Selling higher taxation in a society where 80 % of homes are owned will be as welcome as a six day working week in return for lower wages. Sinn Fein, valuing power over integrity, will view any vote alienating measure as the plague. Despite the media pastime of scrutinising Sinn Fein fiscal policy the existing social system and economic order has nothing to fear from Adams style economics. His promise to increase taxation is as likely to be honoured as his commitment never to call for IRA decommissioning. Che Guevara for the grassroots and George Soros for the international community, Sinn Fein will deliver socialism in the manner it delivered British withdrawal. Its high taxation rhetoric is a populist measure aimed at winning over the disadvantaged as a means to enhance party power, prior to that constituency too being shafted.

As Vincent Browne has argued:

It is because the Sinn Féin long-term agenda is to respectabilise itself. To ingratiate itself with the respectable elements of society, North and South. To join government with one of the respectable parties and, when in government, show how respectable and responsible it is on every front: on fiscal rectitude, on the prudent management of public expenditure, and, wait for it, law and order.

Browne could have added that the party will shout louder than most for tight immigration control - Ireland for the Irish and all of that.

For those inclined to view this as an overly cynical take, they need only look at the litany of things the party once hated but learned to love. Power is the greatest aphrodisiac for divesting revolutionaries of their radical clothing. Orwell would understand that. In Sinn Fein he will find validation of his thesis that nine times out of ten revolutionaries are social climbers with bombs.




 

 

 

 


Index: Current Articles + Latest News and Views + Book Reviews + Letters + Archives

The Blanket - A Journal of Protest & Dissent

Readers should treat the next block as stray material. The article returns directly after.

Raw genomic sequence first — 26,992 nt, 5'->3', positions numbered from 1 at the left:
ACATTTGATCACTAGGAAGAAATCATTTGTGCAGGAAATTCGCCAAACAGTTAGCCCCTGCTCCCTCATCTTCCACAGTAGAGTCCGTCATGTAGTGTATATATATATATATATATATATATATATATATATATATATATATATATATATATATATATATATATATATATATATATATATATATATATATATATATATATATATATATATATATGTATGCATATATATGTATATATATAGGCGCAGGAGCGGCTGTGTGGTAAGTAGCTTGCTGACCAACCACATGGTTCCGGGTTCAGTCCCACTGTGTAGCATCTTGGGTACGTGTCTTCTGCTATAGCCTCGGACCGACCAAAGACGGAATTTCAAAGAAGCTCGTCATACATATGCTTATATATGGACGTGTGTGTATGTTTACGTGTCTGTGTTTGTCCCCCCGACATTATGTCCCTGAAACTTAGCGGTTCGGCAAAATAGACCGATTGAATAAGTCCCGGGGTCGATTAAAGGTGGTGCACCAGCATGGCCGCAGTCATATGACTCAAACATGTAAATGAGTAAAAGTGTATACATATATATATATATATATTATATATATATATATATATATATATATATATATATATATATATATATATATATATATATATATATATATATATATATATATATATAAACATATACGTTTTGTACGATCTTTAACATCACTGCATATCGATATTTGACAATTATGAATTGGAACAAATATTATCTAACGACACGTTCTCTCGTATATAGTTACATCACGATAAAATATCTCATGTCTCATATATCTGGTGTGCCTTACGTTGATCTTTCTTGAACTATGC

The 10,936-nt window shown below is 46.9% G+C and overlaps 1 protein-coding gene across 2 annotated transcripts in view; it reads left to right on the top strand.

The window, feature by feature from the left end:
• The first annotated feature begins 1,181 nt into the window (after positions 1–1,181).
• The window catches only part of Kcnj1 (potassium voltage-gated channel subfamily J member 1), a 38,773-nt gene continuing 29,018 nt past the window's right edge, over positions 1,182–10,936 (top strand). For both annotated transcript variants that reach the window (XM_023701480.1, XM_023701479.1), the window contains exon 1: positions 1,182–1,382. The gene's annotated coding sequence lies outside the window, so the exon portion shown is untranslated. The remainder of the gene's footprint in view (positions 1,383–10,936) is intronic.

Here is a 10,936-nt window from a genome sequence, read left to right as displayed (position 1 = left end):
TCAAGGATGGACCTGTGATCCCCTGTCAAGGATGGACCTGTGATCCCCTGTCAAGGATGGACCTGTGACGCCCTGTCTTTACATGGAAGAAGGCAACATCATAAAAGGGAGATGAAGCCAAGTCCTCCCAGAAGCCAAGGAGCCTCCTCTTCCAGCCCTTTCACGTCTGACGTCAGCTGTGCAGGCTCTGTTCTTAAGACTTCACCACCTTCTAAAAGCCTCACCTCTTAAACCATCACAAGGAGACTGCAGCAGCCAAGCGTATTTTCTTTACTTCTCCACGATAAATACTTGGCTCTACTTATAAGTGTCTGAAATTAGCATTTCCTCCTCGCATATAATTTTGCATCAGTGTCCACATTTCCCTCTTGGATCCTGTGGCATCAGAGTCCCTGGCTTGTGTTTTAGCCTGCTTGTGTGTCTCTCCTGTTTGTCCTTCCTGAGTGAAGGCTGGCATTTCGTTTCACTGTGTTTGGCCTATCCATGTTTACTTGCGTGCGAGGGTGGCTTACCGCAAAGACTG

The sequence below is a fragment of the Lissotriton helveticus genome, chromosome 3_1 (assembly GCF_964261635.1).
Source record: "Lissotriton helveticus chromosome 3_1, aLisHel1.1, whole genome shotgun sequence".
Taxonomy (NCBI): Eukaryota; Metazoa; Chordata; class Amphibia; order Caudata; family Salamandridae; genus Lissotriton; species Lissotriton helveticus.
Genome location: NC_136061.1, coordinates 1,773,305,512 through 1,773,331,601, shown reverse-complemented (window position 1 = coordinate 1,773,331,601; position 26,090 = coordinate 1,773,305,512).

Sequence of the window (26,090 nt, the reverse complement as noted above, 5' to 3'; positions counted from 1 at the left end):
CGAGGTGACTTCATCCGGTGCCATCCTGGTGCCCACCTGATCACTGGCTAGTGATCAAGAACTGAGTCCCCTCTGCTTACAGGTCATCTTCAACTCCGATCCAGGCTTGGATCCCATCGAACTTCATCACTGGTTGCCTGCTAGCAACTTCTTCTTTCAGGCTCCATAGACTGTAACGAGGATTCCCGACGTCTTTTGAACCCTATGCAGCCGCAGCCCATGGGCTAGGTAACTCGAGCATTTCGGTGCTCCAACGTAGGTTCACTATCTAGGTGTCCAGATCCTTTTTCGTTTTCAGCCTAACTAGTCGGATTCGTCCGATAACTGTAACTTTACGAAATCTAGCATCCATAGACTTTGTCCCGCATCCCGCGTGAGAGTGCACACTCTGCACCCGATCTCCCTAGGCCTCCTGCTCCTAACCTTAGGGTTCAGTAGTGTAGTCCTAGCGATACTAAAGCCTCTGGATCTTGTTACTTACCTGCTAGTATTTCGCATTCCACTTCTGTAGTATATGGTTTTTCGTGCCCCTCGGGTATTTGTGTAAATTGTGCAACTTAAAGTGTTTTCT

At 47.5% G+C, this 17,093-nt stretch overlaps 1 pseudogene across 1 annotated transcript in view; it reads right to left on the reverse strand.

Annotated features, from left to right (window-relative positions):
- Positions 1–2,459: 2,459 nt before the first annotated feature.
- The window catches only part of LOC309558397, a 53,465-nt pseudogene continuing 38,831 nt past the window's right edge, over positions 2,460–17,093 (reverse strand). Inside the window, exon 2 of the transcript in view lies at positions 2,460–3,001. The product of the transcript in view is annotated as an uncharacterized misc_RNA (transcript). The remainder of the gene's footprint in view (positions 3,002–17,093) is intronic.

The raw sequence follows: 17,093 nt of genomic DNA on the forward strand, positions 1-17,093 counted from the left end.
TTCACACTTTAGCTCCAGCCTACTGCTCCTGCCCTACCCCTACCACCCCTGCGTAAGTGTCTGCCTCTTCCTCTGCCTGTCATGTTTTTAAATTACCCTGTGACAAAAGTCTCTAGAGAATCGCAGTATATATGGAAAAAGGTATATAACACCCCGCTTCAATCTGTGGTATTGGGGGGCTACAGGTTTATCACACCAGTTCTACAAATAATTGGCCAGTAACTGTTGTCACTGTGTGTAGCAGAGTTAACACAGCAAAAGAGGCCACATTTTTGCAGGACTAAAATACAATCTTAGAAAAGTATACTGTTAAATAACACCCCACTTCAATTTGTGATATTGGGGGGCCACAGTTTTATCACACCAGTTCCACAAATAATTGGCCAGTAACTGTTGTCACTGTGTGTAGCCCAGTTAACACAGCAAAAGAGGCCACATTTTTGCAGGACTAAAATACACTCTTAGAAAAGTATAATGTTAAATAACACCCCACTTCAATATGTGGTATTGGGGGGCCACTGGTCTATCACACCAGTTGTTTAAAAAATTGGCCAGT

There is no such thing as a dirty word. Nor is there a word so powerful, that it's going to send the listener to the lake of fire upon hearing it.
- Frank Zappa



Index: Current Articles



20 February 2006

Other Articles From This Issue:

Try separate the wood from the trees:
MI5, Sinn Fein/IRA and the intelligence war

Paul Maguire

Sinn Fein Set To Win … The Neanderthal Derby
Anthony McIntyre

21st Century Vision?
Mick Hall

The Real Betrayal?
Dr John Coulter

Cowardice on Cartoon Controversary
David Adams

Meeting Marielos
Anthony McIntyre


14 February 2006

2006 Ballymurphy Pogroms
Anthony McIntyre

Policing
Mick Hall

Why Ireland is Unfree
Chris Fogarty

Time to Grow Up
Dr John Coulter

The Letters page has been updated:

Time for the End of an Era

 

Ballymurphy Being Attacked Within

 

Ballymurphy Slaying

 

More GEM

 

UCC Address

 

Shannon Airport

 

An Open Letter To Osama bin Laden and Ayman Al-Zawahiri (Wherever You Are)

The Irish "Peace Process" Reality and Fiction
Fourthwrite announcement

25 Years On -Commemoration Says "We Must Be United!"
Chicago Hunger Strike Commemoration Committee

Café Vaudeville
Anthony McIntyre

 

 

The Blanket

Home

 

 

Latest News & Views
Index: Current Articles
Book Reviews
Letters
Archives
The Blanket Magazine Winter 2002
Republican Voices